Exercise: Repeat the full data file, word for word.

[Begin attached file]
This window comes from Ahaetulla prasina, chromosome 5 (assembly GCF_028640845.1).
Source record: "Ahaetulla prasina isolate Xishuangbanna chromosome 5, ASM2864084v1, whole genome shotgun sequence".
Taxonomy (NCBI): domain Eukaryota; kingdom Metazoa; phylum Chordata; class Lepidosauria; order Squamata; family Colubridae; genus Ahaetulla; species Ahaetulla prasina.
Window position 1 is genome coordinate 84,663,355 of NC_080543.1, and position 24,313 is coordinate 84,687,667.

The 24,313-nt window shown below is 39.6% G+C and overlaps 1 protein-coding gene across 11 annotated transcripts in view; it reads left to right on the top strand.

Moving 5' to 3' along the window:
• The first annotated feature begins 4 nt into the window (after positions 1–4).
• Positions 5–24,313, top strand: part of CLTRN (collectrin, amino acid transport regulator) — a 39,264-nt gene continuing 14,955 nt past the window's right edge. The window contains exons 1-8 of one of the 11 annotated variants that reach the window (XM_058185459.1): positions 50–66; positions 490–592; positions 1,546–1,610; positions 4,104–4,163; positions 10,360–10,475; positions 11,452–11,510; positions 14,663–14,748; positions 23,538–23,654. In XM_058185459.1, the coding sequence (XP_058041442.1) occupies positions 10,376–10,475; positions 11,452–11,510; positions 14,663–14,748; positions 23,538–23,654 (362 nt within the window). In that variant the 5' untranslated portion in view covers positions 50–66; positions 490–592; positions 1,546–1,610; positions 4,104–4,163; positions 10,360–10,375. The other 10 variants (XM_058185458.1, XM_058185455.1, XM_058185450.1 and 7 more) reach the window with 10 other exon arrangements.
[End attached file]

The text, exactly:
This window comes from Ahaetulla prasina, chromosome 5 (assembly GCF_028640845.1).
Source record: "Ahaetulla prasina isolate Xishuangbanna chromosome 5, ASM2864084v1, whole genome shotgun sequence".
Taxonomy (NCBI): domain Eukaryota; kingdom Metazoa; phylum Chordata; class Lepidosauria; order Squamata; family Colubridae; genus Ahaetulla; species Ahaetulla prasina.
Window position 1 is genome coordinate 84,663,355 of NC_080543.1, and position 24,313 is coordinate 84,687,667.

The 24,313-nt window shown below is 39.6% G+C and overlaps 1 protein-coding gene across 11 annotated transcripts in view; it reads left to right on the top strand.

Moving 5' to 3' along the window:
• The first annotated feature begins 4 nt into the window (after positions 1–4).
• Positions 5–24,313, top strand: part of CLTRN (collectrin, amino acid transport regulator) — a 39,264-nt gene continuing 14,955 nt past the window's right edge. The window contains exons 1-8 of one of the 11 annotated variants that reach the window (XM_058185459.1): positions 50–66; positions 490–592; positions 1,546–1,610; positions 4,104–4,163; positions 10,360–10,475; positions 11,452–11,510; positions 14,663–14,748; positions 23,538–23,654. In XM_058185459.1, the coding sequence (XP_058041442.1) occupies positions 10,376–10,475; positions 11,452–11,510; positions 14,663–14,748; positions 23,538–23,654 (362 nt within the window). In that variant the 5' untranslated portion in view covers positions 50–66; positions 490–592; positions 1,546–1,610; positions 4,104–4,163; positions 10,360–10,375. The other 10 variants (XM_058185458.1, XM_058185455.1, XM_058185450.1 and 7 more) reach the window with 10 other exon arrangements.